Skip to Content

If A Ninth-Place Team Complains About Officiating, Does It Make Any Sound At All?

LeBron James #23 of the Los Angeles Lakers speaks to the referee against the Orlando Magic during the second half at Amway Center on November 04, 2023 in Orlando, Florida.
Rich Storry/Getty Images

Nothing brightens the soul and raises the general mood quite like the Los Angeles Lakers complaining about officiating. It reminds us that they, like all of us, can scape a goat when they need to most.

Not that they particularly needed to yesterday in Phoenix, where they lost to the Suns, 123-113, to maintain their hold on the third play-in spot in the Western Conference for what seems like the entire season. They are barely over .500 because that's who they are, so a double-digit loss on the road should not seem odd to them. I mean, they've done that 13 times this year as part of an 11-19 road record that ranks 20th in the league, and they are 15-20 against teams with winning records, which Phoenix plainly has. In short, this defeat was not anomalous at all.

But what the Lakers found so galling was getting only eight free throws from the officiating crew of Josh Tiven, Natalie Sago and Tyler Ford. They are used to kinder treatment, it seems, which is why head coach Darvin Ham worked to deflect the usual questions about them being in ninth place with the time-honored answer, Because the referees are either cheating or stupid.

"I'm not one to use referees as an excuse," Ham said. "But it's becoming increasingly tough because of the inconsistency. I'm seeing our guys get the same contact on them as we're supposedly committing. And the whistle is not being blown."

LeBron James, never one to keep silent when a microphone is going untaxed near him, kicked in with a view.

"A lot of people, a lot of coaches, a lot of teams are like, 'That's all the Lakers do is get to the free-throw line,'" James said. "It's like this narrative out there that that's all we do is get to the free-throw line. I mean, we have attackers. That's what we do. We have attackers. Yeah, we shoot the ball from the perimeter, but we're not shooting 40 to 50 threes a game. We're not that team. We don't have the luxury of being that team. So, working it into the paint, that's what we're really good at. To have eight free-throw attempts is definitely not us."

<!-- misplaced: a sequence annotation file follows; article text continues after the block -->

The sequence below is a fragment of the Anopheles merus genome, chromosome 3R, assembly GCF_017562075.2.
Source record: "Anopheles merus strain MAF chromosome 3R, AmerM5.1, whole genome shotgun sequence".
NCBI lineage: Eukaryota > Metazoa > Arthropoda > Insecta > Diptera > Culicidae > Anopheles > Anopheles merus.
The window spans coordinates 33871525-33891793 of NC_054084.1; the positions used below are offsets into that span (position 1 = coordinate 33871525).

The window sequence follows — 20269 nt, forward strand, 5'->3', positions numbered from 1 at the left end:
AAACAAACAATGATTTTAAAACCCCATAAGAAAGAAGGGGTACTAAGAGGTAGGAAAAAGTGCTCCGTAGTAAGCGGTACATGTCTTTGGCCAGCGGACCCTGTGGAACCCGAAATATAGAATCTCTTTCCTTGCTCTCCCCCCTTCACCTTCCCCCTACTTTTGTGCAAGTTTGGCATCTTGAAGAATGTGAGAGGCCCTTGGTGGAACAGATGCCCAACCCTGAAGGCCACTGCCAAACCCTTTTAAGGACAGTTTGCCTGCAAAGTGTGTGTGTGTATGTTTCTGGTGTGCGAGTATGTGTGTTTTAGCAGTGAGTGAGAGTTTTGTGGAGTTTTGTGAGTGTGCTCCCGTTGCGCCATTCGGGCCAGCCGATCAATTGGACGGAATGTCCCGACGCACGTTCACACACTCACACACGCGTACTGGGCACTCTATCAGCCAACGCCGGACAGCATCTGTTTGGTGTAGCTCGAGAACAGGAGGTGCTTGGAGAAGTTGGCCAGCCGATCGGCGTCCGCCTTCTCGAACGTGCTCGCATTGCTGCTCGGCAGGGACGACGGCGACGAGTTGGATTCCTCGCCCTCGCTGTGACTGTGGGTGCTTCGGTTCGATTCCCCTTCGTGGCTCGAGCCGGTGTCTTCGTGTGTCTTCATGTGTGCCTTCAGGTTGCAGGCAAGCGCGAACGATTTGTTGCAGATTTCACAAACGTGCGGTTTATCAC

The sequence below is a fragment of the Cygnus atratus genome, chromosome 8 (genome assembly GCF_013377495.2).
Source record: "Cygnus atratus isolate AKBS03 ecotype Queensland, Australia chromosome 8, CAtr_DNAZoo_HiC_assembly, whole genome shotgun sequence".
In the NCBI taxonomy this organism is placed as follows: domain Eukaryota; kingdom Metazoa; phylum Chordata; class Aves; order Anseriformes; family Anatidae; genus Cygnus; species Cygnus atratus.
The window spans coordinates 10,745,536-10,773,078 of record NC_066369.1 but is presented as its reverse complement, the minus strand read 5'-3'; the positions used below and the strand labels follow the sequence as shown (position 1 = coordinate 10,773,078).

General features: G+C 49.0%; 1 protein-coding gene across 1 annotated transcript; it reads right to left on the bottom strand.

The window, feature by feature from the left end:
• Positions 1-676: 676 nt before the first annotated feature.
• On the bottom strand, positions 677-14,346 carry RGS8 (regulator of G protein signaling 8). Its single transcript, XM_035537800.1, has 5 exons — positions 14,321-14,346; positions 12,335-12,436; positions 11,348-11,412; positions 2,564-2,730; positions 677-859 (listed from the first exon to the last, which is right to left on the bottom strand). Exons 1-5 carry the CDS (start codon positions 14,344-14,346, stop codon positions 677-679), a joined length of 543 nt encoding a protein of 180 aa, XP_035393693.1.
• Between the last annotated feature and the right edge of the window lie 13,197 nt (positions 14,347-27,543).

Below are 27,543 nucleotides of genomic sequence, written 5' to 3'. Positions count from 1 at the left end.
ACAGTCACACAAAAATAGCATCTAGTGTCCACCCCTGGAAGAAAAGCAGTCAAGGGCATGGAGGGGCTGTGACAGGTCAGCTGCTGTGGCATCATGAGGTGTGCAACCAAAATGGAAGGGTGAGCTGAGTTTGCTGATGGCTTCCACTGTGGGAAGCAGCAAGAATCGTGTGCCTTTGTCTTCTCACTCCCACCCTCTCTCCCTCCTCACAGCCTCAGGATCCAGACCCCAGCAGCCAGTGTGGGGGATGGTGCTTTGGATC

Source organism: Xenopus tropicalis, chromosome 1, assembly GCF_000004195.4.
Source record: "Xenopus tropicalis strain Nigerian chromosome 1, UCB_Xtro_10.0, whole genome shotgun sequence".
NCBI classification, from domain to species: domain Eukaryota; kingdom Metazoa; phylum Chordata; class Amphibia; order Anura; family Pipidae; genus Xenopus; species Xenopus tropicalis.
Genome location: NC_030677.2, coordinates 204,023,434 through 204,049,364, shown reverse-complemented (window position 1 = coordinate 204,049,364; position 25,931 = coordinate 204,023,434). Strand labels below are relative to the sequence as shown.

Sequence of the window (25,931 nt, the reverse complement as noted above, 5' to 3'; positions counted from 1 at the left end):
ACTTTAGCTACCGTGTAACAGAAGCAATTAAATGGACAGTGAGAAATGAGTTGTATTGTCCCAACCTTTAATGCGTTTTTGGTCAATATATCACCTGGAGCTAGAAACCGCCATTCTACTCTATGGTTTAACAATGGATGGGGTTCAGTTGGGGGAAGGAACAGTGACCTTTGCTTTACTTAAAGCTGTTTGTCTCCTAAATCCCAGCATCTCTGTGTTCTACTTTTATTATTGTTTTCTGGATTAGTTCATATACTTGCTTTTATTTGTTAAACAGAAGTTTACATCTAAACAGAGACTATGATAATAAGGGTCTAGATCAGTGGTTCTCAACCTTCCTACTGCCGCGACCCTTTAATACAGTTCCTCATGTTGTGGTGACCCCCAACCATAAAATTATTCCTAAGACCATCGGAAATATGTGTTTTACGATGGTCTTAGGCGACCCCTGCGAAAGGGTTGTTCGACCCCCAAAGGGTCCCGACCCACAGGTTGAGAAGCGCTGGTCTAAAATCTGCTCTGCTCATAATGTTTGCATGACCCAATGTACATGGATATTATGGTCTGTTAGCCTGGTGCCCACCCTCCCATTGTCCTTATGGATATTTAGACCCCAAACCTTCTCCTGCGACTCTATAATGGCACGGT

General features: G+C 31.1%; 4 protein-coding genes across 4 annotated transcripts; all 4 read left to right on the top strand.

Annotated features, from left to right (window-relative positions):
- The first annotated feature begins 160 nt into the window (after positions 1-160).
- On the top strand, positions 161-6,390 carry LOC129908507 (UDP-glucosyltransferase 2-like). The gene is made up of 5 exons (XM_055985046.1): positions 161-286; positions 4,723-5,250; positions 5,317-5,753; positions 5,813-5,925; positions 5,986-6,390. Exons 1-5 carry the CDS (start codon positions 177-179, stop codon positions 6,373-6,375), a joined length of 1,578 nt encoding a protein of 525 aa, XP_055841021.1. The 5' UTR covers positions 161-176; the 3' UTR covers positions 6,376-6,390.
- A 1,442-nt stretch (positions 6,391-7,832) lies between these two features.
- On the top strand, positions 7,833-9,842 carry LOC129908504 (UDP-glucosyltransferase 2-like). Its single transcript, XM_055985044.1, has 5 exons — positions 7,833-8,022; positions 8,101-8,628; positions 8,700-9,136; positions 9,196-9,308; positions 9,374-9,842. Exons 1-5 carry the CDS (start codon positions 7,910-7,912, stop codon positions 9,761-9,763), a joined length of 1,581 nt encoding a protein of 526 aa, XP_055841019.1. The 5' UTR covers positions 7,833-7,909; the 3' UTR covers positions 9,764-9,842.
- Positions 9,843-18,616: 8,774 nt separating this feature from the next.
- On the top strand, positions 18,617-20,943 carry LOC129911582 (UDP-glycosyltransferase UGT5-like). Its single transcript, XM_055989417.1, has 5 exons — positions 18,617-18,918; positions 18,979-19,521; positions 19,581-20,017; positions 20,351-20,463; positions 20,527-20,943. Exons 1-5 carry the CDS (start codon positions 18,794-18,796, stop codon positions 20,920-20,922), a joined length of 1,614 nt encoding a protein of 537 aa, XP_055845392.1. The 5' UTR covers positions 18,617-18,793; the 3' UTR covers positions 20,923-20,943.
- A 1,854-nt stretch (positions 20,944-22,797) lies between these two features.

In other words, the thing they rely upon heavily to win 52 percent of their games didn't happen this one time, and they lost. Well, you know else that's happened to this year? Boston, four times. And you know who else it's happened to? Denver, three times. The Celtics lead the league in three-pointers attempted, as James was trying to unsubtly infer, but the Nuggets are 27th. Yes, a game with single digit free-throw attempts has roughly a two percent occurrence rate, but it hasn't really struck the Lakers an inordinate amount of times.

And here's the crux of the nut of the basis of the problem: if you want to grouse about the officiating, have a better or more frequent reason. We know nobody likes NBA officials any more; no sport has a more noticeable officiating problem because no sport relies on officials so visually as basketball, and no sport has had so much trouble with their current officials because no sport has overturned its workforce so vigorously over the last decade. And since no sport actually does a good job of developing officials, it stands to reason that the NBA has its standard set of failings, and failures. And every team gets earholed a few times a year.

Did the Lakers get hosed Sunday? Who knows. But more importantly to the health of the nation, who cares? They may have LeBron (good for them) and a long history of success (although their last decade has been more miss than hit), but they are still a ninth-place team with ninth-place metrics to buttress that case. By this point, Parcells's First Postulate—you are what your record says you are—is clearly in force.

The Lakers lost yesterday because that's who they are, a team not as good as the opponent playing in the other guy's gym. If you want to complain that the refs rogered you, fine, but you have to pick your spots more carefully. I mean, the Warriors still grouse that Stephen Curry gets fewer calls than any other superstar in league history, which is at best unprovable, at worst an indictment on Curry's ability to sell a foul call, and between those two poles is just plain tedious whining. And, we might add, they're in 10th, so nobody's listening to them, either.

If you liked this blog, please share it! Your referrals help Defector reach new readers, and those new readers always get a few free blogs before encountering our paywall.

Stay in touch

Sign up for our free newsletter